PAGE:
The information listed below is current as of the date the transcript was finalized.
Abstract of Interview
Samuel L. Pfaff was born and raised in Rochester, Minnesota, a city of, at the time, fifty- to sixty thousand people composed, primarily, of physicians and other Mayo Clinic staff and engineers at International Business Machines (IBM). Dairy farming was a major industry in the area surrounding the city; Pfaff's parents were both raised on farms. His father received a baccalaureate degree in chemistry and went to work for the Mayo Clinic, first as a research technician, but then later on as an administrator of laboratories; his mother was a housewife and then an accountant. Pfaff and his younger brother spent most summers on their grandparents' farm (his brother chose to pursue dairy farming as his vocation) working hard and finding the work very rewarding. He received a public education and felt fortunate to have a fifth grade teacher who recommended him for accelerated academic work and to have a high school biology teacher who suggested he volunteer in a Mayo Clinic laboratory, subsequently contacting Dr. Peter Dyck at Mayo on Pfaff's behalf. In Dyck's neurology lab, Pfaff contributed to Dr. Jeff Yao's research on Wallerian degeneration (the degeneration of nerves after injury); he presented his work at local, state, and, finally, National Science Fairs and because of it also won awards from the U. S. Navy and the state of West Virginia to attend a navy-themed camp in Hawaii and a science camp in West Virginia. He decided to attend a local college for his undergraduate degree, matriculating at Carleton College—a liberal arts school about forty minutes from his home. Dr. Ross Shoger's class in developmental biology proved quite influential and Pfaff chose to pursue a doctoral degree in the sciences over a medical degree. He entered the University of California system for graduate school, studying at Berkeley with Peter Duesberg whose lab focused on how oncogenes function—working with retroviruses, RNA viruses, that could be grown on cells (mostly on chick embryos) which then led to a transformation of the cells and overproliferation—though this was slightly before Duesberg's public claims that the Human Immunodeficiency Virus (HIV) was not the cause of Acquired Immune Deficiency Syndrome (AIDS). From Berkeley Pfaff went on to undertake a postdoctoral fellowship in developmental molecular biology with William Taylor at Vanderbilt University in Nashville, Tennessee, and then another with Thomas M. Jessell at Columbia University in New York, New York, working on molecular neurobiology and gene regulation of motor neuron development. At the end of his postdoc he moved on to a position at the Salk Institute for Biological Studies in La Jolla, California, researching gene combinations for regulation of motor neurons in spinal cord development. At the end of the interview Pfaff discusses setting up his laboratory; the impact of the Pew Scholars Program in the Biomedical Sciences award on his work; the role of the scientist in educating the public about science; and his lab management style. He concludes the interview with his thoughts on balancing family life and his career; funding scientific research; educating the public about science; the relationship of politics and science; tenure at the Salk Institute for Biological Studies; and his professional and personal goals.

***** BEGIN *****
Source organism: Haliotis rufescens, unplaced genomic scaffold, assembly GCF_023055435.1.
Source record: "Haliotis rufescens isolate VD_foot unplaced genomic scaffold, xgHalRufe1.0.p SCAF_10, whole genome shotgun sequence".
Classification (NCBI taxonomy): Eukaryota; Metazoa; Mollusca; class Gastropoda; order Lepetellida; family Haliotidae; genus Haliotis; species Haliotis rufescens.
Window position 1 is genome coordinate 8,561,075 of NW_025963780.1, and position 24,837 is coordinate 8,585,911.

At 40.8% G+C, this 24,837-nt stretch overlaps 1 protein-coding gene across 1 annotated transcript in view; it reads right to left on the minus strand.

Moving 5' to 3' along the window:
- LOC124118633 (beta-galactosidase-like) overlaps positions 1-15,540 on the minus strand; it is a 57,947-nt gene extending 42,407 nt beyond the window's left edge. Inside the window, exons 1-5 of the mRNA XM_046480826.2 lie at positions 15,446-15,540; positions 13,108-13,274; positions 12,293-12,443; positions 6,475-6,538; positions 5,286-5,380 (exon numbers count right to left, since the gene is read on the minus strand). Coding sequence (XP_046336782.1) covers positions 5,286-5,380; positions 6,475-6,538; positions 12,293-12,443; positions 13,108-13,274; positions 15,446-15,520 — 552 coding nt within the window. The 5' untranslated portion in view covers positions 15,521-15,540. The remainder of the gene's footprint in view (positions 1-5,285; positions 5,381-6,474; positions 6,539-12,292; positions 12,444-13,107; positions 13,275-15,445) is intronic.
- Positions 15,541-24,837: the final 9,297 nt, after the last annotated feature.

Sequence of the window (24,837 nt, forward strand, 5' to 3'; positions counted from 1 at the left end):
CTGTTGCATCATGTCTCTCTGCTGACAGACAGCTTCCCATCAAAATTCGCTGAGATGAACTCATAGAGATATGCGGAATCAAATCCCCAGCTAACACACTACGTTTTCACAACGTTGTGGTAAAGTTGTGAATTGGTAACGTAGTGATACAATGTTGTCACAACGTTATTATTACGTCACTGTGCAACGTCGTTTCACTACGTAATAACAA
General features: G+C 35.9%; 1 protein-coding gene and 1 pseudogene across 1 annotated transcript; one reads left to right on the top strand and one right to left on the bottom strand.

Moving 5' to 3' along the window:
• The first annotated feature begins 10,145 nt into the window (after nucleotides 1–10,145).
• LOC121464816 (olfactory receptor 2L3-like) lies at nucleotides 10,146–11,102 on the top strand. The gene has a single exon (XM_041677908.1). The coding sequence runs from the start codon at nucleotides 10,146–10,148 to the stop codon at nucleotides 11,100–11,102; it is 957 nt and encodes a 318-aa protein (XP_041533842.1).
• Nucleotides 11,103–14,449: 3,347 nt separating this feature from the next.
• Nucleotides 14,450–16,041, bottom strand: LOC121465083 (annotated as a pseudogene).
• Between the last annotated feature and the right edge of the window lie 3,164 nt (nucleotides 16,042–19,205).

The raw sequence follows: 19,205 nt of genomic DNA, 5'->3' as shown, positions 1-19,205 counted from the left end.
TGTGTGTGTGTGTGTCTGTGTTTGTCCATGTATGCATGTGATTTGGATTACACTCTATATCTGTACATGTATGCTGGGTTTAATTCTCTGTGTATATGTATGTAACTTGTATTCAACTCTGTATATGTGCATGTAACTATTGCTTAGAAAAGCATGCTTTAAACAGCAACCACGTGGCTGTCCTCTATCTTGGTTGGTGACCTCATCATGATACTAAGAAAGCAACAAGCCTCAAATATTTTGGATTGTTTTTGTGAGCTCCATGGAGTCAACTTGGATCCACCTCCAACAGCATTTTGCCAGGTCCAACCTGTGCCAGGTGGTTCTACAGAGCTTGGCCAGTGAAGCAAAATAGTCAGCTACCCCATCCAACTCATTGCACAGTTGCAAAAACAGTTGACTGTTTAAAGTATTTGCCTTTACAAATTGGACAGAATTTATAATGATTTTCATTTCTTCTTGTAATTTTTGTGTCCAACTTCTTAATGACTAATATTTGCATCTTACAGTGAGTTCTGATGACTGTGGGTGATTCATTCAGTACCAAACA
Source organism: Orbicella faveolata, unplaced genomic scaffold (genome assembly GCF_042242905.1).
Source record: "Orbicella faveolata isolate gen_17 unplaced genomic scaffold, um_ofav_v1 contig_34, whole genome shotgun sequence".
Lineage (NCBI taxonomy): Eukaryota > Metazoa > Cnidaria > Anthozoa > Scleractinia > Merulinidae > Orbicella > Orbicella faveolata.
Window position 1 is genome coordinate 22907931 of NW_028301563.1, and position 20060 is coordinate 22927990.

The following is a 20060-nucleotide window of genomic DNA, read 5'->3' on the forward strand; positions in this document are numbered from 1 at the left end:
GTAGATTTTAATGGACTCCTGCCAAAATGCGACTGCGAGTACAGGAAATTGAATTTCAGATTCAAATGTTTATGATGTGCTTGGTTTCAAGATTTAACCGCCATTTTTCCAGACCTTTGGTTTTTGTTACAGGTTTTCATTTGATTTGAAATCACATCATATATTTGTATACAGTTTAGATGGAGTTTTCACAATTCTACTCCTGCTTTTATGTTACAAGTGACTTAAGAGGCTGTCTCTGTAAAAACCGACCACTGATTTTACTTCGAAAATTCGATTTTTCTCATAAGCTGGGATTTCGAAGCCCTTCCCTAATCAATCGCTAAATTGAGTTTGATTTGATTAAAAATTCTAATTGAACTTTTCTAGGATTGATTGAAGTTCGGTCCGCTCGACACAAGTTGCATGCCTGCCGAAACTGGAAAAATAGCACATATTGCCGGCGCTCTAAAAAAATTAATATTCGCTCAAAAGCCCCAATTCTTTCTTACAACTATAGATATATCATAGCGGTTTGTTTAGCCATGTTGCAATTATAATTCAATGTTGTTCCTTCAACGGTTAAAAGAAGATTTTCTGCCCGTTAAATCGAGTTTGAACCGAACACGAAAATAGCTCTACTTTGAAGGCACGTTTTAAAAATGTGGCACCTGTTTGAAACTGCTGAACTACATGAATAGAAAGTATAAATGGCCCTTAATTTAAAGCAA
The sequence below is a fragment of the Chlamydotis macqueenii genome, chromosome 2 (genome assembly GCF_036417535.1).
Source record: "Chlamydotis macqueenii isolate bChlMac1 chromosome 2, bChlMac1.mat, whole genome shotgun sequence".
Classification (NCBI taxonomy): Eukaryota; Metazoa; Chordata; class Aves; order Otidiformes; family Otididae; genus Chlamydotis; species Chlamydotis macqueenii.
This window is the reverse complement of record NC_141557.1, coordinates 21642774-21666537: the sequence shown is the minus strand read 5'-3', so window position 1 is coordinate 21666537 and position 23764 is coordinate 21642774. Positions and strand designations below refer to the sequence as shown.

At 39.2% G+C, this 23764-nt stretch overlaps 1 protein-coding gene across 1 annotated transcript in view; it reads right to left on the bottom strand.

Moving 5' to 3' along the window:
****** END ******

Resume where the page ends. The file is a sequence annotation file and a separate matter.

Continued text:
|1988||University of California, Berkeley||PhD||Molecular Biology|
The Salk Institute for Biological Studies
University of California, San Diego
McKnight Scholar Award in Neurobiology
Whitehall Foundation Scholar Award
March of Dimes Basil O'Connor Scholar Award
Alfred P. Sloan Research Fellow Award
|1999 to 2002||
Pew Scholar Award
The Helen McLoraine Developmental Chair in Neurobiology
Table of Contents
Family background. Parents. Brother. Childhood interests and experiences. Early schooling. Influential teacher. Parental expectations. Attending junior and high school in Rochester, Minnesota. First research experience while in high school working in Peter Dyck's laboratory at the Mayo Clinic. High school awards in science. Early interest in science. Learns how to study at Carleton College in Minnesota. College experiences. Has a defining moment in a developmental biology course taught by Ross Shoger. Decision to pursue science rather than medicine. College jobs. Extracurricular activities.
Attends graduate school at University of California, Berkeley. Works in Peter Duesberg's laboratory. Doctoral experience. Meets future wife. Postdoctoral research on developmental molecular biology in William Taylor's laboratory at Vanderbilt University. Wife's career. Decision to do a second postdoctoral fellowship in Thomas Jessell's laboratory at Columbia University. Jessell's lab.
Research in molecular neurobiology on gene regulation of motor neuron development. Accepts a position at the Salk Institute for Biological Studies. Setting up lab. Funding history. Current research on gene combinations for regulation of motor neurons in spinal cord development. Wider context of work. Process of conducting scientific research. Patents. Pew Scholars Program in the Biomedical Sciences. Role of the scientist in educating the public about science. Administrative duties. Duties to professional community. Lab management style.
Balancing family and career. Typical workday. Percentage of women as graduate students and principal investigators. Funding scientific research. More on educating the public about science. Politics and science. Tenure at the Salk Institute for Biological Studies. Professional and personal goals.